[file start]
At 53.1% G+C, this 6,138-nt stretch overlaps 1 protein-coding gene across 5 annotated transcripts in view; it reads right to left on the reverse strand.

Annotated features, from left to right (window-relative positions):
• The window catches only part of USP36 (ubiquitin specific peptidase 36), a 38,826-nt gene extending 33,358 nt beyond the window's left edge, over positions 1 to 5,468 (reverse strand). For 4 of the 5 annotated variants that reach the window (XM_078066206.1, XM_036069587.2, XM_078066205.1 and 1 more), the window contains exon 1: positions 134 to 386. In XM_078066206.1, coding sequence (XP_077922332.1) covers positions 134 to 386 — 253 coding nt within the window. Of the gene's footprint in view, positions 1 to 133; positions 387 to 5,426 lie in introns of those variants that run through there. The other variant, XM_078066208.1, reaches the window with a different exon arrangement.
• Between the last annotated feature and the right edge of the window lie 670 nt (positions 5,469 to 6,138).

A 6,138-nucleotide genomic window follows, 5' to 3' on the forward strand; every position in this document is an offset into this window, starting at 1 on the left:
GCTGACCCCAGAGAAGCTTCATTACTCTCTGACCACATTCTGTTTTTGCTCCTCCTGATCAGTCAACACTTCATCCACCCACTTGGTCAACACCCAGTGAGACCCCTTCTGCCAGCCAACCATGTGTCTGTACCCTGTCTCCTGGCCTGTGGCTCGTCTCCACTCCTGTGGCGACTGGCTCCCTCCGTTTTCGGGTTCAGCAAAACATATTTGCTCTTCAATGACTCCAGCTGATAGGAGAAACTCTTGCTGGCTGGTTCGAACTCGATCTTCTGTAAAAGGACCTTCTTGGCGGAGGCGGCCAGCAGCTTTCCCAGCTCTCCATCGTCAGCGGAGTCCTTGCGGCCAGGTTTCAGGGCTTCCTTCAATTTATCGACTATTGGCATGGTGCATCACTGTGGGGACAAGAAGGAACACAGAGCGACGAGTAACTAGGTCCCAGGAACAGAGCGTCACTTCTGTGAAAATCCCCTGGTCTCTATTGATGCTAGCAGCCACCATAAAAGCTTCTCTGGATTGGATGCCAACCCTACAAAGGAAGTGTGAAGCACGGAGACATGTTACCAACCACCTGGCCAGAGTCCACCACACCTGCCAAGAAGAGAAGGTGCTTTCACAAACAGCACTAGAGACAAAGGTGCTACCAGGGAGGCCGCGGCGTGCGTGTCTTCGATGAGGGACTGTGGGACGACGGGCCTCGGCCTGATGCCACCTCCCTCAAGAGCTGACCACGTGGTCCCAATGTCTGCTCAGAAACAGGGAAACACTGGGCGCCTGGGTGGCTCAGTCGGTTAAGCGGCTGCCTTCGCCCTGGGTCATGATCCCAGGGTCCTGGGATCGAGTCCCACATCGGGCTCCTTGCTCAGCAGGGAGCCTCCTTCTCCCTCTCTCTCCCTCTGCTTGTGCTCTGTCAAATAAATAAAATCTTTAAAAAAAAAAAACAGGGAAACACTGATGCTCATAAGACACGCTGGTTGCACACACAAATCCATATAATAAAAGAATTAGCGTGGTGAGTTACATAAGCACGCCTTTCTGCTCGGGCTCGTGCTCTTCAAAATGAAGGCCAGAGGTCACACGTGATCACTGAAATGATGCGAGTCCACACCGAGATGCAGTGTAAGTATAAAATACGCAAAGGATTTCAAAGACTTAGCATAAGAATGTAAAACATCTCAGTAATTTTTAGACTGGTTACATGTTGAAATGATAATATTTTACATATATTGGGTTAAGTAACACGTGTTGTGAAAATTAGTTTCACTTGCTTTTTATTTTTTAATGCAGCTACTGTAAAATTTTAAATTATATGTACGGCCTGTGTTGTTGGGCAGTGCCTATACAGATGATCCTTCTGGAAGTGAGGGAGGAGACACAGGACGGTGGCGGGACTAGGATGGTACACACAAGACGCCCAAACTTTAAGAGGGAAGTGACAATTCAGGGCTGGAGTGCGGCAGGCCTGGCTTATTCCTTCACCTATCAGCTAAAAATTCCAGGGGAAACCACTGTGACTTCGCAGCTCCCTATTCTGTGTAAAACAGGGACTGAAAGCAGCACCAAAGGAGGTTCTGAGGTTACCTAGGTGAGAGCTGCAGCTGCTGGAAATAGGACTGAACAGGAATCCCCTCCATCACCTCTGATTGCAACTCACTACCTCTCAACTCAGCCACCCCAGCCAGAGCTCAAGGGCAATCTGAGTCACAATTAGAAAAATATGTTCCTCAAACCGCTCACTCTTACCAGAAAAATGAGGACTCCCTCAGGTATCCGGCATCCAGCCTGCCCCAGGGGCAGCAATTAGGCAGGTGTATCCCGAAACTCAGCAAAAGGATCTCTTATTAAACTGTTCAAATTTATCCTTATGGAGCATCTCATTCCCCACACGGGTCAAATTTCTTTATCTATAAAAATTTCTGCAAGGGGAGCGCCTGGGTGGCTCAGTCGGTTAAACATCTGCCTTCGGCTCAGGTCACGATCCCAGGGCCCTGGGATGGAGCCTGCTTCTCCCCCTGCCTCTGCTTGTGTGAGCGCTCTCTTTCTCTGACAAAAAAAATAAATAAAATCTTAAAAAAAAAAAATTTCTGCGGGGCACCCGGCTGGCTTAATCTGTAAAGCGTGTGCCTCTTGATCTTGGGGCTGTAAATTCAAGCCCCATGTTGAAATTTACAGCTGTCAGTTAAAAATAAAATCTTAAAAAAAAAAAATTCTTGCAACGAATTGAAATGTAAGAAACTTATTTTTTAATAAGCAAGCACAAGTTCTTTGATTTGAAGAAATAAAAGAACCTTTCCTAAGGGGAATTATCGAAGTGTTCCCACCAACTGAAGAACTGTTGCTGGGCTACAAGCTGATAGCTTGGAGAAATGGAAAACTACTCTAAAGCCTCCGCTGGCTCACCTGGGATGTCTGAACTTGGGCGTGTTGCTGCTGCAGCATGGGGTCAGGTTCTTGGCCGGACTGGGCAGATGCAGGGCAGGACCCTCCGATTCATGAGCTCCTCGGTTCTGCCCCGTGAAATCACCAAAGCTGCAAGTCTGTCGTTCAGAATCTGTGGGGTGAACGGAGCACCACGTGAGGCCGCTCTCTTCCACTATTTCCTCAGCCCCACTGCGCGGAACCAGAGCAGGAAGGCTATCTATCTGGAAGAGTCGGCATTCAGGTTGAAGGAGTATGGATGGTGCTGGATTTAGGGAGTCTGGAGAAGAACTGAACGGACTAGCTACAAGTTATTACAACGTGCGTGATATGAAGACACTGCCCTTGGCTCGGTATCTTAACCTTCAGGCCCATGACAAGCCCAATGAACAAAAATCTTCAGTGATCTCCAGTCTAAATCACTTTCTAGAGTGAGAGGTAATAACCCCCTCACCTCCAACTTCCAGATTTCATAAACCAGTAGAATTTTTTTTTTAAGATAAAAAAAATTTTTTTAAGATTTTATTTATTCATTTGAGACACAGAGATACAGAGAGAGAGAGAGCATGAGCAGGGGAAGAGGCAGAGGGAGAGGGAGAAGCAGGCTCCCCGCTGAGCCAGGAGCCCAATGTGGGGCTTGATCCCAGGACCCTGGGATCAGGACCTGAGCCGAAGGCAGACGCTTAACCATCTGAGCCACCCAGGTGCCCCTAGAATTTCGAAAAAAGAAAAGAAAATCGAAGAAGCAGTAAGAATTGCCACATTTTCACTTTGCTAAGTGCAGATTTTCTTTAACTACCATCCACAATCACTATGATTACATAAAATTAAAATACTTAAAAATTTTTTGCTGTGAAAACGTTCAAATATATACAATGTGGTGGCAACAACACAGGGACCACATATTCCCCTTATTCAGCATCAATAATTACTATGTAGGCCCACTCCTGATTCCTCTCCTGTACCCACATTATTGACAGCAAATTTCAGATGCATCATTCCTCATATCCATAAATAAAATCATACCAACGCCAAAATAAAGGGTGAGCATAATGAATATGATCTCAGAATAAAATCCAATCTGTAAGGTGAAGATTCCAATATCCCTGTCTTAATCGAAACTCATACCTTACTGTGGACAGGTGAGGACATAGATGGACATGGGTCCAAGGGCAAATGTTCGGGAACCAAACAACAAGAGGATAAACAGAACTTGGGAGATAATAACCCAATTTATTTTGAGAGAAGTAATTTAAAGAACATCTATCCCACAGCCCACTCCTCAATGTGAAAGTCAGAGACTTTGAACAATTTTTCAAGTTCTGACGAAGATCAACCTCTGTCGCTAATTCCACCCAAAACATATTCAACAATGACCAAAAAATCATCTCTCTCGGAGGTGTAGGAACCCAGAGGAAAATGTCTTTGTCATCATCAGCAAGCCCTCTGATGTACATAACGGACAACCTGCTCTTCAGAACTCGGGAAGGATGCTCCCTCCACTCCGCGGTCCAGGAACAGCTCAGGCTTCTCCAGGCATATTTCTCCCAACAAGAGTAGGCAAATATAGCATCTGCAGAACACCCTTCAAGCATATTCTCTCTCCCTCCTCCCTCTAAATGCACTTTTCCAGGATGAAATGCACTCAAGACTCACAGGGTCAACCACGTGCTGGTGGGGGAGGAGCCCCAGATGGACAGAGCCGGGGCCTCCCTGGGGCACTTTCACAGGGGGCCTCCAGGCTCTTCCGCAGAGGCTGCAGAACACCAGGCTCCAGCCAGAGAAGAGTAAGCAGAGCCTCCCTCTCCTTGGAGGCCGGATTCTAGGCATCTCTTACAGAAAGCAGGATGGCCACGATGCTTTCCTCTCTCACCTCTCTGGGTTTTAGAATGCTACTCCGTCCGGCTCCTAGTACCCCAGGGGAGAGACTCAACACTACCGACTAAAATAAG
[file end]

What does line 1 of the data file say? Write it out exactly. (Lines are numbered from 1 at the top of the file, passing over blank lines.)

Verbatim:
At 53.1% G+C, this 6,138-nt stretch overlaps 1 protein-coding gene across 5 annotated transcripts in view; it reads right to left on the reverse strand.